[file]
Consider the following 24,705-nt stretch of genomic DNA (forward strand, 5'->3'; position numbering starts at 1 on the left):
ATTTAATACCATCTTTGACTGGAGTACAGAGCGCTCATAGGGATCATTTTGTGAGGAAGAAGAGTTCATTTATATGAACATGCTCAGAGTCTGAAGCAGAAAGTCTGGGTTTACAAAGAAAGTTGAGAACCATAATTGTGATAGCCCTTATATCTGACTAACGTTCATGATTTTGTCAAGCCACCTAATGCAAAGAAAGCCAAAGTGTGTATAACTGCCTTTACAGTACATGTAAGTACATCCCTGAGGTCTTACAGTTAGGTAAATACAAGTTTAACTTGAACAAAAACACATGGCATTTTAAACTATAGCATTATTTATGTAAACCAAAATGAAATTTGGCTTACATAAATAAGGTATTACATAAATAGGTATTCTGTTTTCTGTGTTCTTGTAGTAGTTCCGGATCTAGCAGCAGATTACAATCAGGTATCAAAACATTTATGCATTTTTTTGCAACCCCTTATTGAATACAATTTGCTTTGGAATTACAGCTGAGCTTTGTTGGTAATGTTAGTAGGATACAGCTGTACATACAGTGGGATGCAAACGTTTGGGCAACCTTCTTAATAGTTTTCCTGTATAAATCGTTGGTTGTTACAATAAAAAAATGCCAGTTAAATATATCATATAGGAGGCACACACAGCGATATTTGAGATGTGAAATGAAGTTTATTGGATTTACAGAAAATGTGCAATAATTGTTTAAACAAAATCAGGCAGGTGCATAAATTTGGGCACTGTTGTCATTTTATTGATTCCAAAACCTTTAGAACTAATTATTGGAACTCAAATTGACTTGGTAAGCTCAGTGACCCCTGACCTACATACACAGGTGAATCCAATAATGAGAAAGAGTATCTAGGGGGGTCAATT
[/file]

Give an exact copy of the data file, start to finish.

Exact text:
Consider the following 24,705-nt stretch of genomic DNA (forward strand, 5'->3'; position numbering starts at 1 on the left):
ATTTAATACCATCTTTGACTGGAGTACAGAGCGCTCATAGGGATCATTTTGTGAGGAAGAAGAGTTCATTTATATGAACATGCTCAGAGTCTGAAGCAGAAAGTCTGGGTTTACAAAGAAAGTTGAGAACCATAATTGTGATAGCCCTTATATCTGACTAACGTTCATGATTTTGTCAAGCCACCTAATGCAAAGAAAGCCAAAGTGTGTATAACTGCCTTTACAGTACATGTAAGTACATCCCTGAGGTCTTACAGTTAGGTAAATACAAGTTTAACTTGAACAAAAACACATGGCATTTTAAACTATAGCATTATTTATGTAAACCAAAATGAAATTTGGCTTACATAAATAAGGTATTACATAAATAGGTATTCTGTTTTCTGTGTTCTTGTAGTAGTTCCGGATCTAGCAGCAGATTACAATCAGGTATCAAAACATTTATGCATTTTTTTGCAACCCCTTATTGAATACAATTTGCTTTGGAATTACAGCTGAGCTTTGTTGGTAATGTTAGTAGGATACAGCTGTACATACAGTGGGATGCAAACGTTTGGGCAACCTTCTTAATAGTTTTCCTGTATAAATCGTTGGTTGTTACAATAAAAAAATGCCAGTTAAATATATCATATAGGAGGCACACACAGCGATATTTGAGATGTGAAATGAAGTTTATTGGATTTACAGAAAATGTGCAATAATTGTTTAAACAAAATCAGGCAGGTGCATAAATTTGGGCACTGTTGTCATTTTATTGATTCCAAAACCTTTAGAACTAATTATTGGAACTCAAATTGACTTGGTAAGCTCAGTGACCCCTGACCTACATACACAGGTGAATCCAATAATGAGAAAGAGTATCTAGGGGGGTCAATT